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Unscientific test of best times on different bikes I've owned on Central Park Loop

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Unscientific test of best times on different bikes I've owned on Central Park Loop

Old 06-17-17, 07:27 AM
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helmet4000
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Unscientific test of best times on different bikes I've owned on Central Park Loop

I wanted to share some results of my unscientific review of my different bikes on the Central Park Loop (called "Central Park Full Loop") in Strava. I recently purchased a Fuji Transonic 2.5 LE from Performance. While I have a good solid Fuji road bike (super light 2012 Altamira 1.0 which I haven't tried yet), my reading suggested that aerodynamics may trump weight under certain conditions. The central park loop with minimal climbing may be one of those.

This is unscientific because I don't recall/know wind conditions, idiosyncratic dodging of tourists, horse-drawn carriages, my weight, or slowing down when NYPD was out surveilling cyclists. I do know that they were all solo rides and so there was no drafting on another rider's slipstream.

So here my best times on different bikes (with wattages included). The most comparable are probably when my wattages were similar.

Central Park Full Loop characteristics
  • Distance 6.1mi
  • Avg Grade 0%
  • Lowest Elev 19ft
  • Highest Elev 122ft
  • Elev Difference 104ft

2016 Fuji Transonic 2.5 LE
17:01 243 Watts (current bike)

2015 Specialized Tarmac Sport
17:24 241 Watts (borrowed at the time)

2016 Fuji SL 2.3
17:25 207 Estimated Watts (don't own anymore)

2016 Fuji Altamira 1.1
17:30 255 Watts (don't own anymore)

2015 Giant Defy 1
17:36 211 Estimated Watts (don't own anymore)

2015 Specialized Allez Elite
17:39 216 watts (don't own anymore)

Last edited by helmet4000; 06-17-17 at 08:04 AM.
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Old 06-17-17, 08:58 AM
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...and the point is?
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Old 06-17-17, 09:01 AM
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Different watts take the bike out of consideration. Unless you think a given bike enabled a specific power output. Possible but unsubstantiated.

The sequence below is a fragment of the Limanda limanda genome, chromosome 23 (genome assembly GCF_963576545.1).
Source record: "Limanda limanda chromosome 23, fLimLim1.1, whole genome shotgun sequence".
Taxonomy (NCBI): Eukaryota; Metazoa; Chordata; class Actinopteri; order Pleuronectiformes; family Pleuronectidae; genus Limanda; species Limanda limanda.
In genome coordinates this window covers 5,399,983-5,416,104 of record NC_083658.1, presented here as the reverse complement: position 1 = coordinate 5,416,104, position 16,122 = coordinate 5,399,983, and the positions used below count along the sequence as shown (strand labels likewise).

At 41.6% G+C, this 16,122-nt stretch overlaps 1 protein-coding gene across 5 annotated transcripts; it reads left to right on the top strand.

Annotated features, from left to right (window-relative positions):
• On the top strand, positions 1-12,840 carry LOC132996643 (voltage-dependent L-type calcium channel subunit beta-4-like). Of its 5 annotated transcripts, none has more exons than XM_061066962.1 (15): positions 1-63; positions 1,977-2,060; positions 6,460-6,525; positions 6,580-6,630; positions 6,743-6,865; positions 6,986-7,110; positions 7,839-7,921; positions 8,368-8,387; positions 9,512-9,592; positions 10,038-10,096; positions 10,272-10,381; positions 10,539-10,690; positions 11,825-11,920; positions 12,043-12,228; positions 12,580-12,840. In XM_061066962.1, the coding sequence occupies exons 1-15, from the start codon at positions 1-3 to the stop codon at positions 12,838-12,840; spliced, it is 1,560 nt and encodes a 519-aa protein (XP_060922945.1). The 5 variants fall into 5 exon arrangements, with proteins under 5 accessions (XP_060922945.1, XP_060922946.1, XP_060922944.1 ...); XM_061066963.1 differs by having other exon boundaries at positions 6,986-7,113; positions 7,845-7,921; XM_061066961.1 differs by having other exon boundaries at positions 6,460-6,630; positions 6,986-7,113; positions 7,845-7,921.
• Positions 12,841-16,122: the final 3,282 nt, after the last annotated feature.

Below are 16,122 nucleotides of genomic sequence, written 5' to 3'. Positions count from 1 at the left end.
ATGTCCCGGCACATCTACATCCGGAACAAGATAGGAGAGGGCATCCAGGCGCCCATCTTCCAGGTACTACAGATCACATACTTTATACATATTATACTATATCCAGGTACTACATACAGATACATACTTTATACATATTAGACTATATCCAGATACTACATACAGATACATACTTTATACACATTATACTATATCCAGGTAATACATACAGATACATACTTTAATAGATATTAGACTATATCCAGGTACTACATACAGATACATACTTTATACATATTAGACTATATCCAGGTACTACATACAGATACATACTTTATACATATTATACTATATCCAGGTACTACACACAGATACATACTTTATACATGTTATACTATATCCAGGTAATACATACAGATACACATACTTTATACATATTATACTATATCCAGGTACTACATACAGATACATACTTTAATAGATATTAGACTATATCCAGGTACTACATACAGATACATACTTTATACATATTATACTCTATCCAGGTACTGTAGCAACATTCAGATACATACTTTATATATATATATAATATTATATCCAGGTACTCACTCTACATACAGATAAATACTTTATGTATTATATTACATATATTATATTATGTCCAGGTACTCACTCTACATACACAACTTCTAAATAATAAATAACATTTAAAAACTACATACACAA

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Old 06-17-17, 09:28 AM
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Originally Posted by helmet4000 View Post
I wanted to share some results of my unscientific review of my different bikes on the Central Park Loop (called "Central Park Full Loop") in Strava. [...]
This is unscientific because I don't recall/know wind conditions, idiosyncratic dodging of tourists, horse-drawn carriages, my weight, or slowing down when NYPD was out surveilling cyclists. I do know that they were all solo rides and so there was no drafting on another rider's slipstream.
Nice experiment. I noticed that some are "watts" and others are "estimated watts." What estimation method were you using, and with what are you estimating now?

Others may criticize your experiment, but it was exactly an experiment like yours that eventually led to the development of a field test to estimate aerodynamic drag.
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Old 06-17-17, 09:48 AM
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Just don't ride a yellow Trek and you should be fine ....
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Old 06-17-17, 10:08 AM
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Thanks! The estimates are what strava reported when i wasnt using one and the actuals come from a power meter.

My "meter" is a cycleops HRM rhat generates a power estimate.

Originally Posted by RChung View Post
Nice experiment. I noticed that some are "watts" and others are "estimated watts." What estimation method were you using, and with what are you estimating now?

Others may criticize your experiment, but it was exactly an experiment like yours that eventually led to the development of a field test to estimate aerodynamic drag.
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Old 06-17-17, 10:16 AM
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Originally Posted by helmet4000 View Post
2016 Fuji Transonic 2.5 LE
17:01 243 Watts (current bike)

2015 Specialized Tarmac Sport
17:24 241 Watts (borrowed at the time)

2016 Fuji Altamira 1.1
17:30 255 Watts (don't own anymore)

------------------------

2016 Fuji SL 2.3
17:25 207 Estimated Watts (don't own anymore)

2015 Giant Defy 1
17:36 211 Estimated Watts (don't own anymore)

2015 Specialized Allez Elite
17:39 216 watts (don't own anymore)
So you have two groups of bikes that can be directly compared, is how I see it. Power output in each of those groups isn't identical, but it's close enough that a comparison can be made between them.